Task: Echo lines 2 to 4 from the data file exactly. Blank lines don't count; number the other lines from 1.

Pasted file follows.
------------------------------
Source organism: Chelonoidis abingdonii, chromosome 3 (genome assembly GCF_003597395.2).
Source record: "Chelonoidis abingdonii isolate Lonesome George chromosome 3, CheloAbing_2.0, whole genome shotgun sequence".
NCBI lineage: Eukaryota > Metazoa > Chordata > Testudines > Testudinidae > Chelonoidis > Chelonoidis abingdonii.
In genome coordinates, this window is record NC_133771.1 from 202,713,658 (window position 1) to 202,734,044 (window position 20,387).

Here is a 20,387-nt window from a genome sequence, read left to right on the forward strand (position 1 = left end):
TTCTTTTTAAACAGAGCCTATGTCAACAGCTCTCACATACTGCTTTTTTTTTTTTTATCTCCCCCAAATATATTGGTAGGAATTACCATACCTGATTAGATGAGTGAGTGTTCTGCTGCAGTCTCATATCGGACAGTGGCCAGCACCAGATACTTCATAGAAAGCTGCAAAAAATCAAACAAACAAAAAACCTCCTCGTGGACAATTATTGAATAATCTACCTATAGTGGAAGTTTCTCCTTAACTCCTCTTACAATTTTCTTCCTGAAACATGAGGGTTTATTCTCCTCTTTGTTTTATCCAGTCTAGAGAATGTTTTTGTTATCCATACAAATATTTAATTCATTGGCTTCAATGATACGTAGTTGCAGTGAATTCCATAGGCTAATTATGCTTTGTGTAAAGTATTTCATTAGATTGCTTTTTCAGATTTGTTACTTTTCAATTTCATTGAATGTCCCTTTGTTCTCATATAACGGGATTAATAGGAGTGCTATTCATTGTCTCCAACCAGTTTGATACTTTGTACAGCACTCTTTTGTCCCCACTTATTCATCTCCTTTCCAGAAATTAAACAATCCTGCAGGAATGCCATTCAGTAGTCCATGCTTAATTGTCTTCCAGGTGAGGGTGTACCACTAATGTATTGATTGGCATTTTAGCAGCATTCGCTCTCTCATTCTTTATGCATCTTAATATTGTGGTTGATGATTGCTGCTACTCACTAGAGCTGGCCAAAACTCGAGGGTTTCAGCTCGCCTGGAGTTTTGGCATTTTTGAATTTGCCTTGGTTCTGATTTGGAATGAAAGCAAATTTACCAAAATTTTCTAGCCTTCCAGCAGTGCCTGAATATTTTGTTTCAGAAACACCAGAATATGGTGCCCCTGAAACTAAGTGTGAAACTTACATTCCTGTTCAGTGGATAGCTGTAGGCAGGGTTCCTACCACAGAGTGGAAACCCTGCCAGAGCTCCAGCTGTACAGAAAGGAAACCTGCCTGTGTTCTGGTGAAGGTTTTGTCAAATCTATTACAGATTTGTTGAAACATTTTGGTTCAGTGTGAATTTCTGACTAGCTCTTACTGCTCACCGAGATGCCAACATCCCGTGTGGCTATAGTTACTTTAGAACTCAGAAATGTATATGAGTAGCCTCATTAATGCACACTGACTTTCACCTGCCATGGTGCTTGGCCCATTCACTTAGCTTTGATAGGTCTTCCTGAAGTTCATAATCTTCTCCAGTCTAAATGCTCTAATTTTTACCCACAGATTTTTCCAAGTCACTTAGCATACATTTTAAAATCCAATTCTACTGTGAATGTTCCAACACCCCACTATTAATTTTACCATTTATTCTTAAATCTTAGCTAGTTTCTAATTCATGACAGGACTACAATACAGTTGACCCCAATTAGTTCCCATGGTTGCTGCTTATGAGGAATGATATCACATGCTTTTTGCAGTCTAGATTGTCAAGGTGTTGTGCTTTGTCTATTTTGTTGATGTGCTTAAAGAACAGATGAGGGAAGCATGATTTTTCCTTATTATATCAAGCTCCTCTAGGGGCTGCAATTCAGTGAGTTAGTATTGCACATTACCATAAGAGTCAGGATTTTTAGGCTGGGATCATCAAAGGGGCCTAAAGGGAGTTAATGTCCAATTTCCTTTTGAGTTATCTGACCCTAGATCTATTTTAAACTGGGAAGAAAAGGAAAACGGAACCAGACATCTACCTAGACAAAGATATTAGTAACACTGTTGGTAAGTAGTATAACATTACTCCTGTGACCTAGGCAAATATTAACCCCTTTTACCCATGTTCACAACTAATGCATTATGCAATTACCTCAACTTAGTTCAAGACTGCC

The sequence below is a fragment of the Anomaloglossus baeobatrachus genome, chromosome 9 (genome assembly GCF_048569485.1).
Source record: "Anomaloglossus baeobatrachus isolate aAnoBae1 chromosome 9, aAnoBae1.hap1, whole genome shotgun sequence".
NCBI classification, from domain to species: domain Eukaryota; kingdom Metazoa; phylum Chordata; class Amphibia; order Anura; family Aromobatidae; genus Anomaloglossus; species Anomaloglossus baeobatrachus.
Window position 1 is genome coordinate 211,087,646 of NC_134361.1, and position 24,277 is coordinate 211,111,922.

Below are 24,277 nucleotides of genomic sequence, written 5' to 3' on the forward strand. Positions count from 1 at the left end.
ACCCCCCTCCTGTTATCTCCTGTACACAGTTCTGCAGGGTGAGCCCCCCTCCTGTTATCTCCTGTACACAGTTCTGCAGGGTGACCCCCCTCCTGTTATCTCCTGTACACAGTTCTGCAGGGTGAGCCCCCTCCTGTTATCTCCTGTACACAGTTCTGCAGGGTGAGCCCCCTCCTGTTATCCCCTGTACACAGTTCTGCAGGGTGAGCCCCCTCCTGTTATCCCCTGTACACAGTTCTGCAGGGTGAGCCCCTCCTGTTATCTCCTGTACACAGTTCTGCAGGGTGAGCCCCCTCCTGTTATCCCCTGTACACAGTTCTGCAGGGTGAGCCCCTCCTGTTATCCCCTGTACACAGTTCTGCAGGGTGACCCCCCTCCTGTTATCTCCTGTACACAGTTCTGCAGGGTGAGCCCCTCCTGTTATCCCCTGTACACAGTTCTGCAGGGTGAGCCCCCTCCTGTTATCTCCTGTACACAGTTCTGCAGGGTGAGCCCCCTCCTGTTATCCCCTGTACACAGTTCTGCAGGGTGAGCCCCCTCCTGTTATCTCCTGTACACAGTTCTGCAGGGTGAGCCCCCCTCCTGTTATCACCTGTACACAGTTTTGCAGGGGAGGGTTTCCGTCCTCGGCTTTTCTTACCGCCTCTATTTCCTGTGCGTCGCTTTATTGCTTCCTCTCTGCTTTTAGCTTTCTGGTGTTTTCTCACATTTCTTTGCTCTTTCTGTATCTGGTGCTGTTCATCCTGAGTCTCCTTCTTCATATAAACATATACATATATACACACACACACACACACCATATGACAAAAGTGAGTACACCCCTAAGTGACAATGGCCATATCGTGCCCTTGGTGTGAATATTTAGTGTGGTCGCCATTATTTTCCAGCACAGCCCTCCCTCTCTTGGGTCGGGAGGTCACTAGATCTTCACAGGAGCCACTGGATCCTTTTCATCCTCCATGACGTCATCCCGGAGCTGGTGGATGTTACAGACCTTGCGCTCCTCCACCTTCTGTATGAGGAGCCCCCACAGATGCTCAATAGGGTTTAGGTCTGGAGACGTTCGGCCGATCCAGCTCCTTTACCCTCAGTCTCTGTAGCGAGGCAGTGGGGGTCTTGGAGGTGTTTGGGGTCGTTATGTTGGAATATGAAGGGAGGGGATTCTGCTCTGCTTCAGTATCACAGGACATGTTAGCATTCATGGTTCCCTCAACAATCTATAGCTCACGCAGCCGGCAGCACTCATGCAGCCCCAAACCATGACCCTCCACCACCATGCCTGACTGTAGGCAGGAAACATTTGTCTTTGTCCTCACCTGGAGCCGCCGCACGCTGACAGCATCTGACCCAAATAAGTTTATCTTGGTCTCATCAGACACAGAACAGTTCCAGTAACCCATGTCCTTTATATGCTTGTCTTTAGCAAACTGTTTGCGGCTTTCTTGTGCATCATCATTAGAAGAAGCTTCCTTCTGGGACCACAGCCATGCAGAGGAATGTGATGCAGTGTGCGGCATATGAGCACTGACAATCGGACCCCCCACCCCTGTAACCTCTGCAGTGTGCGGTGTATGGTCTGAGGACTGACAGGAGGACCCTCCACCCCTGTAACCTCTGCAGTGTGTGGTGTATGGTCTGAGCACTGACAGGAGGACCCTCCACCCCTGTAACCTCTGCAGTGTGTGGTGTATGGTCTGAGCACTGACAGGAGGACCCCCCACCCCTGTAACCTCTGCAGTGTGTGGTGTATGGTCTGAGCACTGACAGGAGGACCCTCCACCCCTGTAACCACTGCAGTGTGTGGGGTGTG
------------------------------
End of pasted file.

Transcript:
Source record: "Chelonoidis abingdonii isolate Lonesome George chromosome 3, CheloAbing_2.0, whole genome shotgun sequence".
NCBI lineage: Eukaryota > Metazoa > Chordata > Testudines > Testudinidae > Chelonoidis > Chelonoidis abingdonii.
In genome coordinates, this window is record NC_133771.1 from 202,713,658 (window position 1) to 202,734,044 (window position 20,387).